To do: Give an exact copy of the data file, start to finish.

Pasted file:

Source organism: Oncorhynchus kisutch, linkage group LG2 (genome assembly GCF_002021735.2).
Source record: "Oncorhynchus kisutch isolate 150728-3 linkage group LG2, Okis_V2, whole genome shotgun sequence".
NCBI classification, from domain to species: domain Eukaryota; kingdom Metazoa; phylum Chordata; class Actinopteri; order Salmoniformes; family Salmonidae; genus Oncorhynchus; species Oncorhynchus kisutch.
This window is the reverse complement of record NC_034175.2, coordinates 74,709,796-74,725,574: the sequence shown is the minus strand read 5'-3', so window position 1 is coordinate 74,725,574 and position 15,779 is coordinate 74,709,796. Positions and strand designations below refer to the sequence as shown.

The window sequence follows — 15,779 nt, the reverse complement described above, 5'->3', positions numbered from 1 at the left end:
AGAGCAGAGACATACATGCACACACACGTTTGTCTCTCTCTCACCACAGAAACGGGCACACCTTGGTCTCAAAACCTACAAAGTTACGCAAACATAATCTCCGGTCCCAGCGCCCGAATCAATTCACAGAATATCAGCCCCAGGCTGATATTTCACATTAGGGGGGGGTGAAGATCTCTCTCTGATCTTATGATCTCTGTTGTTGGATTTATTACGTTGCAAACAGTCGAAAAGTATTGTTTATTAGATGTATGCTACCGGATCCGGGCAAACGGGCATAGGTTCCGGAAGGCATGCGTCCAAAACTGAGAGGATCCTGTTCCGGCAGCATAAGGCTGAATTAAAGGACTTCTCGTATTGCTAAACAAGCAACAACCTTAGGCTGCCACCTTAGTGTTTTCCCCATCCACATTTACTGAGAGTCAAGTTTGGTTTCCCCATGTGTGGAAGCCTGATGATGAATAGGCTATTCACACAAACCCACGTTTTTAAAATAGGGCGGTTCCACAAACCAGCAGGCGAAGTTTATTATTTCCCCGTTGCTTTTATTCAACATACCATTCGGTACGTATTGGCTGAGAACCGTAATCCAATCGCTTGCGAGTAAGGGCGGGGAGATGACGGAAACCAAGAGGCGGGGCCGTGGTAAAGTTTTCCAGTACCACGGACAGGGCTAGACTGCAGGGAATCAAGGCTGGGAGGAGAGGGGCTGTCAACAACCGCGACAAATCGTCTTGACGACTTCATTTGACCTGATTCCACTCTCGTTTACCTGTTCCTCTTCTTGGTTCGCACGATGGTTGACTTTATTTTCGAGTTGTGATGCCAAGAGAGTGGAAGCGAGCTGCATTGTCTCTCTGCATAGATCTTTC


Source organism: Oncorhynchus kisutch, linkage group LG2 (genome assembly GCF_002021735.2).
Source record: "Oncorhynchus kisutch isolate 150728-3 linkage group LG2, Okis_V2, whole genome shotgun sequence".
NCBI classification, from domain to species: domain Eukaryota; kingdom Metazoa; phylum Chordata; class Actinopteri; order Salmoniformes; family Salmonidae; genus Oncorhynchus; species Oncorhynchus kisutch.
This window is the reverse complement of record NC_034175.2, coordinates 74,709,796-74,725,574: the sequence shown is the minus strand read 5'-3', so window position 1 is coordinate 74,725,574 and position 15,779 is coordinate 74,709,796. Positions and strand designations below refer to the sequence as shown.

The window sequence follows — 15,779 nt, the reverse complement described above, 5'->3', positions numbered from 1 at the left end:
AGAGCAGAGACATACATGCACACACACGTTTGTCTCTCTCTCACCACAGAAACGGGCACACCTTGGTCTCAAAACCTACAAAGTTACGCAAACATAATCTCCGGTCCCAGCGCCCGAATCAATTCACAGAATATCAGCCCCAGGCTGATATTTCACATTAGGGGGGGGTGAAGATCTCTCTCTGATCTTATGATCTCTGTTGTTGGATTTATTACGTTGCAAACAGTCGAAAAGTATTGTTTATTAGATGTATGCTACCGGATCCGGGCAAACGGGCATAGGTTCCGGAAGGCATGCGTCCAAAACTGAGAGGATCCTGTTCCGGCAGCATAAGGCTGAATTAAAGGACTTCTCGTATTGCTAAACAAGCAACAACCTTAGGCTGCCACCTTAGTGTTTTCCCCATCCACATTTACTGAGAGTCAAGTTTGGTTTCCCCATGTGTGGAAGCCTGATGATGAATAGGCTATTCACACAAACCCACGTTTTTAAAATAGGGCGGTTCCACAAACCAGCAGGCGAAGTTTATTATTTCCCCGTTGCTTTTATTCAACATACCATTCGGTACGTATTGGCTGAGAACCGTAATCCAATCGCTTGCGAGTAAGGGCGGGGAGATGACGGAAACCAAGAGGCGGGGCCGTGGTAAAGTTTTCCAGTACCACGGACAGGGCTAGACTGCAGGGAATCAAGGCTGGGAGGAGAGGGGCTGTCAACAACCGCGACAAATCGTCTTGACGACTTCATTTGACCTGATTCCACTCTCGTTTACCTGTTCCTCTTCTTGGTTCGCACGATGGTTGACTTTATTTTCGAGTTGTGATGCCAAGAGAGTGGAAGCGAGCTGCATTGTCTCTCTGCATAGATCTTTC